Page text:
any difference between nägemist and nägemiseni?

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littlepond
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any difference between nägemist and nägemiseni?

Postby littlepond » 2016-04-24, 17:16

Sorry if this has been addressed in an earlier thread; I did do a search but didn't find anything to answer this.

I have been told that both mean "see you soon" (as a kind of goodbye), but nägemist is more common. Is that all the difference between these two words? Or are there subtleties involved?

Thanks in advance!
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ainurakne
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Re: any difference between nägemist and nägemiseni?

Postby ainurakne » 2016-04-25, 9:10

In my experience they are used pretty equivalently and interchangeably. The only difference is their literal meaning.

Both are declined forms of the action noun "nägemine" ~ seeing:
nägemiseni (terminative) ~ until seeing (again)
nägemist (partitive) ~ wishing/hoping for seeing (again)

Objects of wishes, hopes and commands mostly require partitive case, so these can be often expressed by the partitive word only, without using any verbs: Head aega!, Toredat päeva!, Head ööd!, etc...
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littlepond
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Re: any difference between nägemist and nägemiseni?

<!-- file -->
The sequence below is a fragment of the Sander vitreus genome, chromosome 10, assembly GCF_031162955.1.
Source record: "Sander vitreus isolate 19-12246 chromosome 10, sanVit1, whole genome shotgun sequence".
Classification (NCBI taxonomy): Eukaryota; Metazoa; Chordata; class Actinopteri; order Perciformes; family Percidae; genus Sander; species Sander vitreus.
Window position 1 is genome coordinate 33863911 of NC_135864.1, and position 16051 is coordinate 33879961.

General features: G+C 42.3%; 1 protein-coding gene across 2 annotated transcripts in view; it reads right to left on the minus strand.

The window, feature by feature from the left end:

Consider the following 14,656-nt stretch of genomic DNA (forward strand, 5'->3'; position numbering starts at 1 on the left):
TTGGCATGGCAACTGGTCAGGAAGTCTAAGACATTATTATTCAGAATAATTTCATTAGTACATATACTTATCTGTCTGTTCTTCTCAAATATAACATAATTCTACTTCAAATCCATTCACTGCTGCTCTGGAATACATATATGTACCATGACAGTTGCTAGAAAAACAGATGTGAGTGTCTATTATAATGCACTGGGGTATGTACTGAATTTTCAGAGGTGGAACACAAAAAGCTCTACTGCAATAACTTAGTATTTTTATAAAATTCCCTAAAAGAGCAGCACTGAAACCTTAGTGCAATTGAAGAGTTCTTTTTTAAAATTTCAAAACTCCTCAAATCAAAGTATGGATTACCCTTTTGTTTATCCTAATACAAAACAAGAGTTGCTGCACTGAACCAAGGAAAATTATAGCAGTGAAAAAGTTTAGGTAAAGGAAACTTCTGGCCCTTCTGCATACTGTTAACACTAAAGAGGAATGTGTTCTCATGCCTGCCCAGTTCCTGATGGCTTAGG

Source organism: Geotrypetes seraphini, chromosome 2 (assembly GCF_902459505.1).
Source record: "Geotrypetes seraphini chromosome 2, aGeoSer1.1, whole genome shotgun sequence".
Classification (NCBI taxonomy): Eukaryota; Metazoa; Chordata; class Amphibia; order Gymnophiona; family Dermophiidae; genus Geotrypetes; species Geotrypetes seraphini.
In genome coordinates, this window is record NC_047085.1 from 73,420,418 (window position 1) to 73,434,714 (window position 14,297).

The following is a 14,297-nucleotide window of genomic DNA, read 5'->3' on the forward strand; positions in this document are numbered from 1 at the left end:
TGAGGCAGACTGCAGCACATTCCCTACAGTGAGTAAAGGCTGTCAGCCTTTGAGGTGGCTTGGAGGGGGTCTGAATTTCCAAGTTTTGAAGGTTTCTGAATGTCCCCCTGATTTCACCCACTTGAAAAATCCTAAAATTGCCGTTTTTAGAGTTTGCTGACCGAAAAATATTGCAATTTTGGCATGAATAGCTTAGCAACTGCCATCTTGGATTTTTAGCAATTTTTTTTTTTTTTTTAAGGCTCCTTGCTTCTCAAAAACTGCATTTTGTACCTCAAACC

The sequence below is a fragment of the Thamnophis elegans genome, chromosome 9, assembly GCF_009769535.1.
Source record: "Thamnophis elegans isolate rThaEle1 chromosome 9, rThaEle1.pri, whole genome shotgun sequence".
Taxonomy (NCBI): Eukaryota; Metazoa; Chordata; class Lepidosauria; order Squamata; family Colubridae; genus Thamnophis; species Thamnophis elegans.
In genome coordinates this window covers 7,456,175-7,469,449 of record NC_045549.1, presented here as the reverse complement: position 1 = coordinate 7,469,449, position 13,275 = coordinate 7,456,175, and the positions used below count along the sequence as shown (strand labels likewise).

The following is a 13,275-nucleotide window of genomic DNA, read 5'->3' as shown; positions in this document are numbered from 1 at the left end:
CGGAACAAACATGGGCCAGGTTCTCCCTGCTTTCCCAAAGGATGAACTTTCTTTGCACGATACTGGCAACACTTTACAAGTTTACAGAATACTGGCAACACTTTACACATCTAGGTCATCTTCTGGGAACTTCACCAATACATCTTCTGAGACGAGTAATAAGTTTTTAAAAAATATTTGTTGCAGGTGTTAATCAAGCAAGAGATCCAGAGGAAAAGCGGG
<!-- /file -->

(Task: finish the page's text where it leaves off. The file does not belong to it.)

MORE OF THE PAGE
Postby littlepond » 2016-04-25, 14:22

Thanks! I am slightly confused now: I recently learnt the "-mine" verbs, where my teacher told me that they are perfect synonyms of "-da" form verbs. For example, I learnt that "ujumine" is a perfect synonym of "ujuda".

But now you mentioned that "nägemine" is an action noun: so, are the "-mine" words verbs or nouns? I thought that to construct a noun, one adds an "s", or one uses infinitive -da form sometimes in the form of a noun (for example, "eksida on inimlik"). Maybe, so I can also say "eksimine on inimlik"?
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Naava
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Re: any difference between nägemist and nägemiseni?

Postby Naava » 2016-04-25, 15:04

littlepond wrote:so, are the "-mine" words verbs or nouns?

They are nouns made from verbs - cf English "swimming", as in "swimming is fun".

And as far as I know, there's nothing wrong with "eksimine on inimlik". To my ear there's a very slight difference between eksida and eksimine, as the first one describes what you do, and the latter one describes the action itself.

Maybe your teacher meant the -ma forms of verbs? Like ujuma vs ujuda - I don't think there's really any other difference than that some verbs require you to use ujuma and some require ujuda.

Btw, is the word order really eksida on inimlik? My heavily biased sense of how language should work screams say "inimlik on eksida!!1" but I don't think I can trust this sense with, well, any language. :lol:

Also,
I thought that to construct a noun, one adds an "s"

What is this? Can you give me an example? (I haven't studied Estonian for long, so I'm just curious if there's something new for me to learn. :D)
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ainurakne
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Re: any difference between nägemist and nägemiseni?

Postby ainurakne » 2016-04-25, 15:43

"Eksida on inimlik." and "Eksimine on inimlik." would translate roughly to 'To err is human.' and 'Erring is human.'. And in Estonian they are pretty synonymous.